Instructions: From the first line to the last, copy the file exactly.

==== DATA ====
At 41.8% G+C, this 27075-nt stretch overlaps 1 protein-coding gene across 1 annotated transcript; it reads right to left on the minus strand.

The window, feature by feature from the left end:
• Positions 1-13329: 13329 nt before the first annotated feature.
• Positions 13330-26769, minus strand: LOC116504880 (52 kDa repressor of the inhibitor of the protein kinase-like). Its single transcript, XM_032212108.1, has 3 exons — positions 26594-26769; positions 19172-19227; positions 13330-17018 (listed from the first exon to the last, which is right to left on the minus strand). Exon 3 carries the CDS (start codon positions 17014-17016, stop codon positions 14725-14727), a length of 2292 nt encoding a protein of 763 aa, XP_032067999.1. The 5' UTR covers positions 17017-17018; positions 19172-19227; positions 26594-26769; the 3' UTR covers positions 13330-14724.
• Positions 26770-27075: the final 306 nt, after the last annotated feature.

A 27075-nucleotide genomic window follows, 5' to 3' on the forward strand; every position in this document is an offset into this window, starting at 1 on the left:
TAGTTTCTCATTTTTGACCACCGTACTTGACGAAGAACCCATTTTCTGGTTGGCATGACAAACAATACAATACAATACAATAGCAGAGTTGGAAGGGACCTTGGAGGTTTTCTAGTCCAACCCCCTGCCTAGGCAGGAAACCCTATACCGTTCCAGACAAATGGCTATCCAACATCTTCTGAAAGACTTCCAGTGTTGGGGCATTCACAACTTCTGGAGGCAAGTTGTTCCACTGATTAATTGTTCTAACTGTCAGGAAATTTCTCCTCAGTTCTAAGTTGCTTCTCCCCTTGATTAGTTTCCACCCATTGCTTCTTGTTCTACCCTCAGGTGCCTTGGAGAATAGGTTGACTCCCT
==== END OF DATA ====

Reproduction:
At 41.8% G+C, this 27075-nt stretch overlaps 1 protein-coding gene across 1 annotated transcript; it reads right to left on the minus strand.

The window, feature by feature from the left end:
• Positions 1-13329: 13329 nt before the first annotated feature.
• Positions 13330-26769, minus strand: LOC116504880 (52 kDa repressor of the inhibitor of the protein kinase-like). Its single transcript, XM_032212108.1, has 3 exons — positions 26594-26769; positions 19172-19227; positions 13330-17018 (listed from the first exon to the last, which is right to left on the minus strand). Exon 3 carries the CDS (start codon positions 17014-17016, stop codon positions 14725-14727), a length of 2292 nt encoding a protein of 763 aa, XP_032067999.1. The 5' UTR covers positions 17017-17018; positions 19172-19227; positions 26594-26769; the 3' UTR covers positions 13330-14724.
• Positions 26770-27075: the final 306 nt, after the last annotated feature.

A 27075-nucleotide genomic window follows, 5' to 3' on the forward strand; every position in this document is an offset into this window, starting at 1 on the left:
TAGTTTCTCATTTTTGACCACCGTACTTGACGAAGAACCCATTTTCTGGTTGGCATGACAAACAATACAATACAATACAATAGCAGAGTTGGAAGGGACCTTGGAGGTTTTCTAGTCCAACCCCCTGCCTAGGCAGGAAACCCTATACCGTTCCAGACAAATGGCTATCCAACATCTTCTGAAAGACTTCCAGTGTTGGGGCATTCACAACTTCTGGAGGCAAGTTGTTCCACTGATTAATTGTTCTAACTGTCAGGAAATTTCTCCTCAGTTCTAAGTTGCTTCTCCCCTTGATTAGTTTCCACCCATTGCTTCTTGTTCTACCCTCAGGTGCCTTGGAGAATAGGTTGACTCCCT